Y-splitter + UTP = would Ethernet work?

Discussion in 'NZ Computing' started by Lawrence D'Oliveiro, Feb 27, 2009.

  1. Running a bit short of Ethernet ports yesterday, my client held up a Y-
    splitter, of the type used to connect both handsets and modems to the same
    phone line, and asked if that would work for connecting two UTP Ethernet
    cables into one port. I immediately said no.

    But, thinking about it, the original design of Ethernet was specifically to
    deal with collisions caused by multiple devices trying to talk on the same
    wire at the same time. So would it in fact work?
     
    Lawrence D'Oliveiro, Feb 27, 2009
    #1
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  2. Lawrence D'Oliveiro

    Tony in Oz Guest

    I had the same question asked of me last week, but in relation to 2
    Ethernet cables going into a single port DSL router to enable Engin VOIP
    router to be attached. I said I had never seen an ethernet double adapter,
    and I wouldn't think it would work, which is possibly why I have never seen
    one. Does anyone know of such a thing, and would it in fact work? My
    experience and knowledge of VOIP devices is extremely limited, I get the
    impression the whole technology is still in its infancy. The Engin deal
    seems to be you pay 9;95 a month for unlimited VOIP calls, but you need the
    Engin router to plug in to your DSL router. You then also need to plug in
    the Network card in the computer, thusly needing at least a 2 port DSL
    router. cheers T.
     
    Tony in Oz, Feb 28, 2009
    #2
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  3. Lawrence D'Oliveiro

    SteveM Guest

    You can get splitters to enable 2 devices to share the same run of network
    cabling from an outlet back to the patch panel.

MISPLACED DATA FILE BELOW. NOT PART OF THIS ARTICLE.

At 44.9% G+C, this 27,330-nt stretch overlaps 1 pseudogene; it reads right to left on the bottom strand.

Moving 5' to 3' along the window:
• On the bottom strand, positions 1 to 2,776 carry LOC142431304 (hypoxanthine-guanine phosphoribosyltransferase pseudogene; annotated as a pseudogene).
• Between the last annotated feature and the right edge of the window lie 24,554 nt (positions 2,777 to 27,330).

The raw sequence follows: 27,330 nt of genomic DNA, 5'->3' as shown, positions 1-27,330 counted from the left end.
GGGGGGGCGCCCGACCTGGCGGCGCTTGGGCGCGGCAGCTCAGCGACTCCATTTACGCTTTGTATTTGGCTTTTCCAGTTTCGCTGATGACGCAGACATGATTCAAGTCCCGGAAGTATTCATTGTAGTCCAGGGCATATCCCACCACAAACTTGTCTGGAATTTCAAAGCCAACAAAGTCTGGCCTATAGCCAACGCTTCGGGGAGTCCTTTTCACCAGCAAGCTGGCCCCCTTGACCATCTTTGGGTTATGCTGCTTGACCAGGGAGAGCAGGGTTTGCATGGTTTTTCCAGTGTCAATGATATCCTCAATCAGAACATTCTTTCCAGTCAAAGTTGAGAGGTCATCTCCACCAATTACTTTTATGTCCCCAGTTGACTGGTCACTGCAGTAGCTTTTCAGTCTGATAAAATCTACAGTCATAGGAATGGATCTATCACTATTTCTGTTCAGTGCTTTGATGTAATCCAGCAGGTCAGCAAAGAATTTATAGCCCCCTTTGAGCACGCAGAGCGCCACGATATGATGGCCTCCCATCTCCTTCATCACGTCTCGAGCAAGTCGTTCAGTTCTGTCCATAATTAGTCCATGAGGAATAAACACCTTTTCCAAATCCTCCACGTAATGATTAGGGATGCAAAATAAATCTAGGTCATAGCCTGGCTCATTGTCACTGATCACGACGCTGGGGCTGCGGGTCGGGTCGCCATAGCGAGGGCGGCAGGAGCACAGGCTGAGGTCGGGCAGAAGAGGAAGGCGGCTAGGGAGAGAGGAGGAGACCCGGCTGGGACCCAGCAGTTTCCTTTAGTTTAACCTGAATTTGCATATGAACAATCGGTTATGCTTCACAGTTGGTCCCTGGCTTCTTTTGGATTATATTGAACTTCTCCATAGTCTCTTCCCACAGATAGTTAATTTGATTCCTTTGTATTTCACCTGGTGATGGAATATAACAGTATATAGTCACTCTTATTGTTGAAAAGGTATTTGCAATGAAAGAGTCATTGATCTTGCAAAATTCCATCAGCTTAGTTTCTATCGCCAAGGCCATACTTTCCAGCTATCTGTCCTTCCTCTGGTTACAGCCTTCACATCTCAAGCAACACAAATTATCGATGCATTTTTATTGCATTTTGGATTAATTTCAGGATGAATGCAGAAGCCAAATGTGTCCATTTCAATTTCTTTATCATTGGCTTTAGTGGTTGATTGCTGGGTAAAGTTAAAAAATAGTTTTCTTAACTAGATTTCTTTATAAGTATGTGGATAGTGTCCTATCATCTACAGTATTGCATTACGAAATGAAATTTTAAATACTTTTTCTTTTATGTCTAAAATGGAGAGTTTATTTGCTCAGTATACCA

They come in different configurations:
    Phone/Phone
    Computer/Computer
    Phone/Computer
    etc etc.

    Only thing is Gigabit ethernet will not work as is requires all 4 pairs of
    wires as opposed to 10/100 which only uses 2 pair (leaving the other two
    pair for other devices)

    These do not work in the way your client suggests. One ethernet port, one
    wire only.

    Bigted
     
    SteveM, Feb 28, 2009
    #3
  4. Wouldn't a 4-wire splitter work for that?

    In any case, we can still get 100Mb through a 2-wire splitter?

    Thanks for the info.
     
    Lawrence D'Oliveiro, Feb 28, 2009
    #4
  5. Lawrence D'Oliveiro

    SteveM Guest

    Collisions are delt with inside the switch/hub not on the wire between the
    device and the switch.
    (You're thinking of the old Co-ax style networking)

    SteveM
     
    SteveM, Feb 28, 2009
    #5
  6. Lawrence D'Oliveiro

    SteveM Guest

    SteveM, Feb 28, 2009
    #6
  7. Lawrence D'Oliveiro, Feb 28, 2009
    #7
  8. But isn't the logic for dealing with that still implemented in the NIC?
    After all, hubs can't deal with collisions.
     
    Lawrence D'Oliveiro, Feb 28, 2009
    #8
  9. Sorry, there are in fact 4 wires in the lower part. So shouldn't that work
    for gigabit Ethernet, then?
     
    Lawrence D'Oliveiro, Feb 28, 2009
    #9
  10. Lawrence D'Oliveiro

    Gordon Guest

    Back in those days, data piddled along, now they have to scream along to get
    all that data shifted.

    Why not use a hub? Seems like the bean counter is being listened to
     
    Gordon, Feb 28, 2009
    #10
  11. Lawrence D'Oliveiro

    oneofus Guest

    I doubt it, there are issues of impedance mismatch on twisted pair that
    are harder to resolve than with coax to sum the voltages, and with coax
    the t points are at the transceivers with a set termination resistance.
    also its not bidirectional anymore, there is a transmit and receive pair

    The splitter you describe splits the four pairs into two lots of two
    pairs, they are useful for putting two data connections or phone and
    data or two phone connections from a comms rack to a data outlet
     
    oneofus, Feb 28, 2009
    #11